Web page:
Arthur Russell‘s recap of The Red Wheelbarrow Poets’ Workshop of January 5, 2021
What ambition the poets displayed on Tuesday!
Janet K didn’t authorize us to put her poem “Gone This Year (TCM Remembers)” into the notes as an attachment. As the title suggests, it’s a reaction to the cable channel feature on movie stars who’ve died, and what’s great about it is how she keeps a playful, lyrical tone going while burrowing deep into the dichotomy of timelessness and loss that the movies, especially the old movies, invite. And to give it even more American zest, this philosophical moment happens while driving a car:
The car radio sings step into eternity
and the sign says DIP
so I follow the rules of the road
and dip into my fugitive thoughts
recollecting stars of the screen
and the artisans who made them glow.
and from that beginning comes this ending:
By my bidding, the celebrated dead
come into my bed at night
to devour more and more of my youth …
Maybe next week she’ll bring it back and we’ll get to put it out with the notes.
A couple of weeks ago, JJT brought a triolet in which he confessed that he’d written only one sestina, but all the words in it were blah. That inspired me to write a haiku:
blah blah blah blah blah
blah blah blah blah blah blah blah
blah blah blah blah blah
and right, then, weirdly, I began to understand the haiku form untainted by abuses: it’s a three line poem with two turns, and thought of that way, it could be the most thrilling form to try. My first variation was an homage to what I probably misunderstand as a traditional subject of haiku:
blah blah blah blah fall
blah blah blah blah blah evening
blah blah turned away
I’ll keep you posted (I’ve got six more in the works). Thank you, JJT.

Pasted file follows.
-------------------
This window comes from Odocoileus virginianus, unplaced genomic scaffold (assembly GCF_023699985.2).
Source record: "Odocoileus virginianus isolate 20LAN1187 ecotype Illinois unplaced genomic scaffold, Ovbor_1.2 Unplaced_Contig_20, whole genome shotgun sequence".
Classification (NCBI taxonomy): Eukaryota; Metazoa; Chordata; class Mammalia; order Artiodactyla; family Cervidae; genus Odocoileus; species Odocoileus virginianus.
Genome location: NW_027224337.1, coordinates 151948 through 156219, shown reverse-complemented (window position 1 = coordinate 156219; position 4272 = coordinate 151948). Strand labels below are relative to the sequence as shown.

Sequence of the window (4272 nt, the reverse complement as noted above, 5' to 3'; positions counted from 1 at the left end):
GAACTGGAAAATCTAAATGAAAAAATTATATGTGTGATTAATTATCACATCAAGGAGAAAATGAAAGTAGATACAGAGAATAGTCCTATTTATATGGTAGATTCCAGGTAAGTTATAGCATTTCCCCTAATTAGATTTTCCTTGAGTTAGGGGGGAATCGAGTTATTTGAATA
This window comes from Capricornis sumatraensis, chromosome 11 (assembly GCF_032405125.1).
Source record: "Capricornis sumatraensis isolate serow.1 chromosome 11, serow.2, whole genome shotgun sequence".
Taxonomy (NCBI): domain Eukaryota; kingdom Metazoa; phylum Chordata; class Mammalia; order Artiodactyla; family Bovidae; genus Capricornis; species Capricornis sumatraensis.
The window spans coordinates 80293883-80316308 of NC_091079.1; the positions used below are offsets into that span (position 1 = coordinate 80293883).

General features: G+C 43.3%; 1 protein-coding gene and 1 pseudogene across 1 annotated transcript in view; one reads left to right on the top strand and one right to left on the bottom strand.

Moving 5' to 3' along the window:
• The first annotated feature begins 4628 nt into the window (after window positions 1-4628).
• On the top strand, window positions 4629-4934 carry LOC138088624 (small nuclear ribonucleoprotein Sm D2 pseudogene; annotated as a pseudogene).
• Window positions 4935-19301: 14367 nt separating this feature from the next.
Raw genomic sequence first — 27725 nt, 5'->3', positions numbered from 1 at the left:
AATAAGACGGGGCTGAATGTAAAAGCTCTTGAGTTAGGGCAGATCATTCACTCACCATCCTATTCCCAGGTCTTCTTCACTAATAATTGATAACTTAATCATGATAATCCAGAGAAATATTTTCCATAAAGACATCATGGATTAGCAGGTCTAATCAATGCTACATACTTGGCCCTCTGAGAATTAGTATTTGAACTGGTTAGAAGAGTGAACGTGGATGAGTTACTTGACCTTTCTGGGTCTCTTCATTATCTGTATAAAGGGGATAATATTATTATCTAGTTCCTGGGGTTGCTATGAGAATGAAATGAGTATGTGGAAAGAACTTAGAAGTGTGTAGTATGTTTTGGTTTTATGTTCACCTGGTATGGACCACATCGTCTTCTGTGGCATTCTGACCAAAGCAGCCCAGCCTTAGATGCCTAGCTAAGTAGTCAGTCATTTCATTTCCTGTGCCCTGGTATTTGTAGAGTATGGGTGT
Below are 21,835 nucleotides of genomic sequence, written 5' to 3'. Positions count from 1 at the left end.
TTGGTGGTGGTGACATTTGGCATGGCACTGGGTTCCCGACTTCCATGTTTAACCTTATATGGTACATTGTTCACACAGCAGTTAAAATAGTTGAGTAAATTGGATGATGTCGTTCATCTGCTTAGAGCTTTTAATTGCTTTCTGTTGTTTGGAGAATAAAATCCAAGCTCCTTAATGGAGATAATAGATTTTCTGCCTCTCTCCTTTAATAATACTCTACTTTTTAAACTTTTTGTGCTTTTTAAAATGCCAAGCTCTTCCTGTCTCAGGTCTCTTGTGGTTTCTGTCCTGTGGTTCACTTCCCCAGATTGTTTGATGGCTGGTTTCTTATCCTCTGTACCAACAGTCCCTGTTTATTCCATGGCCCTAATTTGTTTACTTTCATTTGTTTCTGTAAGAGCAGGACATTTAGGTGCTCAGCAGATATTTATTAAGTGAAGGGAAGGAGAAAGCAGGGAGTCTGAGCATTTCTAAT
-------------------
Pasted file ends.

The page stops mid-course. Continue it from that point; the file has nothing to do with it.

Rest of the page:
John Trause’s new poem this week was called “Madame Nhu at the Barbecue,” an extremely droll, heavily rhyming satire/critique/indictment in which Madame Nhu is the sister-in-law (?) of South Vietnamese President Diem (in the 1960s), and “the Barbeque” refers to one or more Vietnamese Buddhist’s who self-immolated to protest Diem’s regime. The pattering verses depicting horror with saccharine humor have a Brechtian verfremdungseffeffekt (or “distancing” or “alienation” effect) https://www.britannica.com/art/alienation-effect.
Speaking of droll, Tom Benediktsson’s poem, “You Don’t Want to Know,” is a graphic comic horror show about making sausages from deposed political leaders: “it took hours, a pound/ of ground meat for every quarter pound/ of gristle that clogged the blades until/ we plucked it out and threw it into the snow/ where we heard raccoons fighting over it/ like demons from hell, then we ran out of bourbon…”
Both JJT’s and Tom B’s poems seem natural poetic responses to the tortured political times.
Jen Poteet is still at work on her collection of “Me and Dead Poets” (my name not hers) and this week she let the poet, Paul Celan, do the talking in “Paul Celan’s Muttersprache.” The poem achieves a wonderfully lugubrious tone, and a trudge-like gait, living as it does, in the aftermath of the Holocaust, which, if you think of it as the poem does, we are still in. I love the heavy cadence of “Day is night. I recite the Sabbath prayers.” In my uneducated Jewish mind, this vespers of an ending recalls a line from the Passover Haggadah, which is more aubade than vesper. In that passage of the Haggadah, the scholars have been up all night in the park debating me meaning of the bible, when a young student comes at daybreak and says, “Masters, it is time for the morning Sh’ma.”